“I love the German tradition of meeting friends at a Christmas market for a mug of Glühwein. The focus is on spending time together and enjoying each other’s company in a way that involves very little cost and gets back to the real spirit of Christmas.”
Laurel Robbins at Monkeys and Mountains
Find out more about the Neuberg Abbey on their website here (German) or on the Heidelberg Marketing site here . The Abbey can be reached in a walk along the path by the river from Heidelberg, by the No 34 bus from Heidelberg or by boat as we did from the Weisse Flotte pier near the Old Bridge. This trip (€7 return) runs on the weekends in Advent timed with the market but other cruise trips are available depending on the season. The Abbey can be visited year round as there is a farm shop, organic brewery and restaurant with a beer garden.
Enjoy a Glühwein at the Christmas Market
As the afternoon turns to evening in the Christmas Markets of Heidelberg, friends meet for a drink and a chat, resting their mugs on the bar tables beside each stand. You’ll smell the Glühwein of course, the spiced mulled wine that is guaranteed to chase away any chill, especially when you’ve had a few! Each stand has a decorative Christmas mug to serve their Glühwein and you pay a small deposit which is refunded when you return the mug, or you can keep it as a Christmas souvenir.
Another of the Christmas traditions in Germany is the Fuerzangenboule, a stronger version made of spiced wine with a sugar cone soaked in rum which is flamed in front of you and drips into the mixture. Be sure to let the blue flame subside before you take a sip! While we are glued to old Bond movies on TV over Christmas, the Germans enjoy watching the 1944 movie Der Fuerzangenboule, in which the actors drink their Fuerzangenboule while recalling nostalgic memories of their schooldays.
“Lovely Christmas time! Every year I am looking forward to it as it is my highlight of the winter here in Munich. I usually meet with friends and colleagues at the Christmas market to have Glühwein or hot chocolate with rum which keeps you warm in the cozy evenings.”
Matthias Derhake at Travel Telling
Make or buy some traditional Christmas biscuits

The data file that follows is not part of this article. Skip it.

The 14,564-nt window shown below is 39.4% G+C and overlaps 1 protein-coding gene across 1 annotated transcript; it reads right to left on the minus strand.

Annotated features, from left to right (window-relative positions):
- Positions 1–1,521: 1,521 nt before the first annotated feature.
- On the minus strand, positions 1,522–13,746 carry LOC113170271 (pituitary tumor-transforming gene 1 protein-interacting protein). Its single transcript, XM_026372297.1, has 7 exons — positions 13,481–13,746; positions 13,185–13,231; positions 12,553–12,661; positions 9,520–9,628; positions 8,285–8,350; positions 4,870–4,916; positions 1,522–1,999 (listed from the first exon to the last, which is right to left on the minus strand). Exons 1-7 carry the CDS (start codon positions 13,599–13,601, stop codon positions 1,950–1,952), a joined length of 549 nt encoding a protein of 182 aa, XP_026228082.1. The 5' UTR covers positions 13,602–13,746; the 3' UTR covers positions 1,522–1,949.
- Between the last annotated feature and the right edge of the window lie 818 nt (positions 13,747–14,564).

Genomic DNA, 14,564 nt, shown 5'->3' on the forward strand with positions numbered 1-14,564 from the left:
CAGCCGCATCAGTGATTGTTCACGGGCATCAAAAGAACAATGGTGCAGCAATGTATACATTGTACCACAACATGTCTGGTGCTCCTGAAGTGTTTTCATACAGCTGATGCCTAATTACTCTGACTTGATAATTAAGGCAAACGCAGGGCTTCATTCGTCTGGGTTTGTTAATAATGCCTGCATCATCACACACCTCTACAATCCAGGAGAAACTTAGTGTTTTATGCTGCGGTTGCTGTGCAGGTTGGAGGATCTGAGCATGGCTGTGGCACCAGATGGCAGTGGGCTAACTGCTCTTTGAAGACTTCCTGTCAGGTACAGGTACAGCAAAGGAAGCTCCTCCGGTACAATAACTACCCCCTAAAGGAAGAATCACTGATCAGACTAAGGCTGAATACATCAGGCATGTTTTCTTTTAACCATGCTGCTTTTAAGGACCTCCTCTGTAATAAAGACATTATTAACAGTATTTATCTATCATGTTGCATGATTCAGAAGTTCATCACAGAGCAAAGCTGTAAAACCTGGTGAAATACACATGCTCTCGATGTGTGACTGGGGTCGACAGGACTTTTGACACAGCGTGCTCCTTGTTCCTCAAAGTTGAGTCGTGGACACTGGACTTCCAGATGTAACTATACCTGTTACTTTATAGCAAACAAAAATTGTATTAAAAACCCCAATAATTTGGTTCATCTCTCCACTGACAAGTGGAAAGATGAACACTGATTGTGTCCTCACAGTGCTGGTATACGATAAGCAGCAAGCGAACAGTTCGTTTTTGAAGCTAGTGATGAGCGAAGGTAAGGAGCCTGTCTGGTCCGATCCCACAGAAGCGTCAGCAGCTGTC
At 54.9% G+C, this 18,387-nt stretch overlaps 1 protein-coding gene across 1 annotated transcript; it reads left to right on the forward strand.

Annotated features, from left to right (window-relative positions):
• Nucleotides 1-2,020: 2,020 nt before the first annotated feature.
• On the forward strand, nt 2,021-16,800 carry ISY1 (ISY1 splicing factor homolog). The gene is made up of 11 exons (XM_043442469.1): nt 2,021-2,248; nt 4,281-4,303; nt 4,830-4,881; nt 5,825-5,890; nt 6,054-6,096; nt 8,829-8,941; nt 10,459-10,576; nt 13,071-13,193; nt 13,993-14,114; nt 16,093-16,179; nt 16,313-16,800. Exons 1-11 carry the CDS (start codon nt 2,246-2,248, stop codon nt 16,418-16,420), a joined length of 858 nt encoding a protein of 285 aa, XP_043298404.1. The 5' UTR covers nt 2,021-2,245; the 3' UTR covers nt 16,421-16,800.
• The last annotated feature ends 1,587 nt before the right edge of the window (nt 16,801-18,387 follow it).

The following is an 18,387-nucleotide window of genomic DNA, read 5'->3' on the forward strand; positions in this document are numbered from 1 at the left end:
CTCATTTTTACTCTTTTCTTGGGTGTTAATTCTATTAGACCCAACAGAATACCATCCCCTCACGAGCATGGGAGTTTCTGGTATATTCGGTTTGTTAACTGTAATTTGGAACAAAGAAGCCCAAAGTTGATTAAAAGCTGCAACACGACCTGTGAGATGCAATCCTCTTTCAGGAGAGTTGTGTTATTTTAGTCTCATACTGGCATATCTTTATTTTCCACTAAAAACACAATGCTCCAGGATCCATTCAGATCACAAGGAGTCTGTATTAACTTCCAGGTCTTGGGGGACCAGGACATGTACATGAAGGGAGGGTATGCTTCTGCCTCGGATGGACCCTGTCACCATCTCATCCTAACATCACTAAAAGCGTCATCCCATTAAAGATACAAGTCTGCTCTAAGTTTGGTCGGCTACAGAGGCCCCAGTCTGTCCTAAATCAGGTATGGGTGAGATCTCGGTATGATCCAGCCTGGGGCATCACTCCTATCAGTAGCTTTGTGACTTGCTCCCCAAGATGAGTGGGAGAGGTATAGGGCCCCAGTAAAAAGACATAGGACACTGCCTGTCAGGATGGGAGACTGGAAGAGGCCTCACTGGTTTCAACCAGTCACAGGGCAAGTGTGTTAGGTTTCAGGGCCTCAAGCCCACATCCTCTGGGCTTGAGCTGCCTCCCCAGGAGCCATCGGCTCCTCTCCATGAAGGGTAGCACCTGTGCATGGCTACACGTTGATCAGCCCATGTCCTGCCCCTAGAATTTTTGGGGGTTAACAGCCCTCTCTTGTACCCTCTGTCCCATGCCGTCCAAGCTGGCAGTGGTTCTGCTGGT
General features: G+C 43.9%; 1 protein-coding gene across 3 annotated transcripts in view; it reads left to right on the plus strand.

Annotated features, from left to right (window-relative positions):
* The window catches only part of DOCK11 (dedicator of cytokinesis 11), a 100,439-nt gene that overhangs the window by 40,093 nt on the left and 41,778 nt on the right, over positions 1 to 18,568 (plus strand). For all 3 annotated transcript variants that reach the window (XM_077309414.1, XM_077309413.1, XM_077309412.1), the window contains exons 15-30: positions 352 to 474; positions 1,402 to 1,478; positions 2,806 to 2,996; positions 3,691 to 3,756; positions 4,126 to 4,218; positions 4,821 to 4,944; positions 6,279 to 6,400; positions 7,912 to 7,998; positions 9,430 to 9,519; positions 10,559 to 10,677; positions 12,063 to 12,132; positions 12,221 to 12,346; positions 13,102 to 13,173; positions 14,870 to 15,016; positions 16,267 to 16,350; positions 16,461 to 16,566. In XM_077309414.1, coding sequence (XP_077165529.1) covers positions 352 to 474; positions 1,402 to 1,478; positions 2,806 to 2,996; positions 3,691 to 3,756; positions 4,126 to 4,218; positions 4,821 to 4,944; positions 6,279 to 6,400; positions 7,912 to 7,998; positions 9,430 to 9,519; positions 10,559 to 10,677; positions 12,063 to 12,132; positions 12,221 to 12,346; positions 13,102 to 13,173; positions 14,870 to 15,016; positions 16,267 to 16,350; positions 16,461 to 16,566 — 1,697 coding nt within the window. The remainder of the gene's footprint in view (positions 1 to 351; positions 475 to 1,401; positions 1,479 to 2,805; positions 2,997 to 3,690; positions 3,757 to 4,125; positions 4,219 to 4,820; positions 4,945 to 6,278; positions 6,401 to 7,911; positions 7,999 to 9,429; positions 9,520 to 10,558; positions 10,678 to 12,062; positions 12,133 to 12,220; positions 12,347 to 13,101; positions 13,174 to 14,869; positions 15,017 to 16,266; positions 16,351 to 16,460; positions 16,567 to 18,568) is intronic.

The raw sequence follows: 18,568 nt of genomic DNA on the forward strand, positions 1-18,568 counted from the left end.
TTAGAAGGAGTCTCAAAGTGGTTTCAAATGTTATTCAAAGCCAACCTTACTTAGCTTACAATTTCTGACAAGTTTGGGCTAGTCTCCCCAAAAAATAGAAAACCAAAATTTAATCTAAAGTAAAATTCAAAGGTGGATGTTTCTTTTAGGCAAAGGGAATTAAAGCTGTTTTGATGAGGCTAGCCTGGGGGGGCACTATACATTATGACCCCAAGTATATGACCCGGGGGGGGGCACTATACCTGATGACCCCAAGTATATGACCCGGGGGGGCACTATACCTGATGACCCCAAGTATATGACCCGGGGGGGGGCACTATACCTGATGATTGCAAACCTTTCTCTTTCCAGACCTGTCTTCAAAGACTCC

Baking special Christmas biscuits is a German tradition that families enjoy at home during Advent, but those of us just visiting can find them in the Christmas markets and bakeries of Heidelberg. Everywhere we noticed Zimsterne or cinnamon stars topped with white icing, but there are plenty of other varieties and of course each family has their own recipe.
Also popular is German gingerbread or Lebkuchen, a biscuit made with honey and nuts as well as Christmas spices including ginger. The large heart shaped Lebkuchen decorated with brightly coloured icing are on sale in every Christmas market but I think I’d rather leave these for decoration and stick to the smaller varieties sold in the bakery to have with my coffee.
“For us the time before Christmas is the nicest season of the year, when we can relax and do things we never find the time for during a busy travel year. One of these is to stand in our kitchen and prepare christmas cookies together. That is a christmas tradition I have loved since I was a child in my parents’ home. My sister and I used to ‘help’ my mother prepare cookies which were then hidden until a few days before Christmas, otherwise they would never have survived until the holidays! “
Monika Fuchs at TravelWorldOnline
Another Christmas favourite are the Springerle biscuits with their pressed relief designs. We loved those at Cafe Gundel in Heidelberg with charming antique motifs such as angels, hearts or historic scenes. The designs are made by pressing the biscuit dough into moulds or by rolling a sheet of dough with a special rolling pin that has the designs carved into it.